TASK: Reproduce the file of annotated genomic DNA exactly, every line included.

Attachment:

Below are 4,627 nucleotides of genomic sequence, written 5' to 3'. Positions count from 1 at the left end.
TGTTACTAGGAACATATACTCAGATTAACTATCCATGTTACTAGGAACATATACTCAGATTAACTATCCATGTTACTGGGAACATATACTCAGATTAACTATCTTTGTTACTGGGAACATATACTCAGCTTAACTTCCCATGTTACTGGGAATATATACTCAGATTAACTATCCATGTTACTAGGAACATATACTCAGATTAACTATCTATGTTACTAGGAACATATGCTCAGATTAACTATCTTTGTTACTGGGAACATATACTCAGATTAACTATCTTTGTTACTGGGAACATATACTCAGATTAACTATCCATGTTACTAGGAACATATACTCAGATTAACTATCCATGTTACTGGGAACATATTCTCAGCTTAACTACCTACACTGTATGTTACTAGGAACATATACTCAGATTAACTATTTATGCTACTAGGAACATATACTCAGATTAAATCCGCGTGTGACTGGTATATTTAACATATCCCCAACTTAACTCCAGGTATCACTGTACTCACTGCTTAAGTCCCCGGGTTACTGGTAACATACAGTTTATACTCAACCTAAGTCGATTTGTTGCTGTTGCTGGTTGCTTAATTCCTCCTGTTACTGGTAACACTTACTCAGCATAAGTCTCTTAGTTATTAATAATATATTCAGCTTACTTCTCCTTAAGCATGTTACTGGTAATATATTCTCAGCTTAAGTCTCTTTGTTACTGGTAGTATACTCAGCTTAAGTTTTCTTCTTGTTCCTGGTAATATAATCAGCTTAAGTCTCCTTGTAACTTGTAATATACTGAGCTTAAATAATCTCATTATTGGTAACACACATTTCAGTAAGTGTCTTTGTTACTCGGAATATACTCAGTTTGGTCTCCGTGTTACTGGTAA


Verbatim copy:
Below are 4,627 nucleotides of genomic sequence, written 5' to 3'. Positions count from 1 at the left end.
TGTTACTAGGAACATATACTCAGATTAACTATCCATGTTACTAGGAACATATACTCAGATTAACTATCCATGTTACTGGGAACATATACTCAGATTAACTATCTTTGTTACTGGGAACATATACTCAGCTTAACTTCCCATGTTACTGGGAATATATACTCAGATTAACTATCCATGTTACTAGGAACATATACTCAGATTAACTATCTATGTTACTAGGAACATATGCTCAGATTAACTATCTTTGTTACTGGGAACATATACTCAGATTAACTATCTTTGTTACTGGGAACATATACTCAGATTAACTATCCATGTTACTAGGAACATATACTCAGATTAACTATCCATGTTACTGGGAACATATTCTCAGCTTAACTACCTACACTGTATGTTACTAGGAACATATACTCAGATTAACTATTTATGCTACTAGGAACATATACTCAGATTAAATCCGCGTGTGACTGGTATATTTAACATATCCCCAACTTAACTCCAGGTATCACTGTACTCACTGCTTAAGTCCCCGGGTTACTGGTAACATACAGTTTATACTCAACCTAAGTCGATTTGTTGCTGTTGCTGGTTGCTTAATTCCTCCTGTTACTGGTAACACTTACTCAGCATAAGTCTCTTAGTTATTAATAATATATTCAGCTTACTTCTCCTTAAGCATGTTACTGGTAATATATTCTCAGCTTAAGTCTCTTTGTTACTGGTAGTATACTCAGCTTAAGTTTTCTTCTTGTTCCTGGTAATATAATCAGCTTAAGTCTCCTTGTAACTTGTAATATACTGAGCTTAAATAATCTCATTATTGGTAACACACATTTCAGTAAGTGTCTTTGTTACTCGGAATATACTCAGTTTGGTCTCCGTGTTACTGGTAA